Mars didn’t dry up in one go


The Perseverance rover has just landed on Mars. Meanwhile, its precursor Curiosity continues to explore the base of Mount Sharp (officially Aeolis Mons), a mountain several kilometres high at the centre of the Gale crater. Using the telescope on the ChemCam instrument to make detailed observations of the steep terrain of Mount Sharp at a distance, a French-US team headed by William Rapin, CNRS researcher at the Institut de Recherche en Astrophysique et Planétologie (CNRS/Université Toulouse III/CNES) (1), has discovered that the Martian climate recorded there alternated between dry and wetter periods, before drying up completely about 3 billion years ago. Spacecraft in orbit around Mars had already provided clues about the mineral composition of the slopes of Mount Sharp. But now, ChemCam has successfully made detailed observations of the sedimentary beds from the planet’s surface, revealing the conditions under which they formed. Moving up through the terrain observed, which is several hundred metres thick, the types of bed change radically. Lying above the lake-deposited clays that form the base of Mount Sharp, wide, tall, cross-bedded structures are a sign of the migration of wind-formed dunes during a long, dry climate episode. Higher up still, thin alternating brittle and resistant beds are typical of river floodplain deposits, marking the return of wetter conditions. The climate of Mars therefore likely underwent several large-scale fluctuations between dry conditions and river and lake environments, until the generally arid conditions observed today took hold. During its extended mission, Curiosity is scheduled to climb the foothills of Mount Sharp and drill into its various beds. It will test this model, characterise in more details how the ancient climate evolved, and possibly understand the origin of these major fluctuations.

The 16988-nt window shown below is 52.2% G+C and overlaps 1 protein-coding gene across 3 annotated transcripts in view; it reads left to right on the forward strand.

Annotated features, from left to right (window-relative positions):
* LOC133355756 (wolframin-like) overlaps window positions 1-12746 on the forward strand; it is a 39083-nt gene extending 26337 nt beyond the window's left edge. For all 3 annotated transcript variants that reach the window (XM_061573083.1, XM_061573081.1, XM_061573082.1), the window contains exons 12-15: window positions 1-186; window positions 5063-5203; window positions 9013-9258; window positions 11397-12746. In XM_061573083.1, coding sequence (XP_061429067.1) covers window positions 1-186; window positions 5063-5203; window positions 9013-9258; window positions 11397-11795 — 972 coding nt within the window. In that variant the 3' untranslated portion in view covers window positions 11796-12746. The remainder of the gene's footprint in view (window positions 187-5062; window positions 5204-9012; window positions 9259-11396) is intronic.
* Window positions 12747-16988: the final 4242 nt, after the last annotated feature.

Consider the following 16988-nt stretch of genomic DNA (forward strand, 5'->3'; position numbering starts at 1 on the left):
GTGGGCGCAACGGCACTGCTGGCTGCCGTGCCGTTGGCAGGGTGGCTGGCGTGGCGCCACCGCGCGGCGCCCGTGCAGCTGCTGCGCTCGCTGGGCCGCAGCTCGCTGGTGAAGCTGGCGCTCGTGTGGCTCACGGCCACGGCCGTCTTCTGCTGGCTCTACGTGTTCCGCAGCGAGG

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This work was supported by CNES, the French Space Agency, for overseeing the construction of the ChemCam instrument and operating it together with Los Alamos National Laboratory (New Mexico, USA).


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(1) The other team members work at the Laboratoire de géologie de Lyon : Terre, Planètes, Environnement (CNRS/ENS de Lyon/Université Lyon 1) and the Laboratoire de Planétologie et Géodynamique (CNRS/Université de Nantes/Université d’Angers) in France; at UC Santa Cruz, US Geological Survey, California Insitute of Technoloy and Los Alamos National Laboratory in the USA.

This part of information is sourced from https://www.eurekalert.org/pub_releases/2021-04/c-mdd040621.php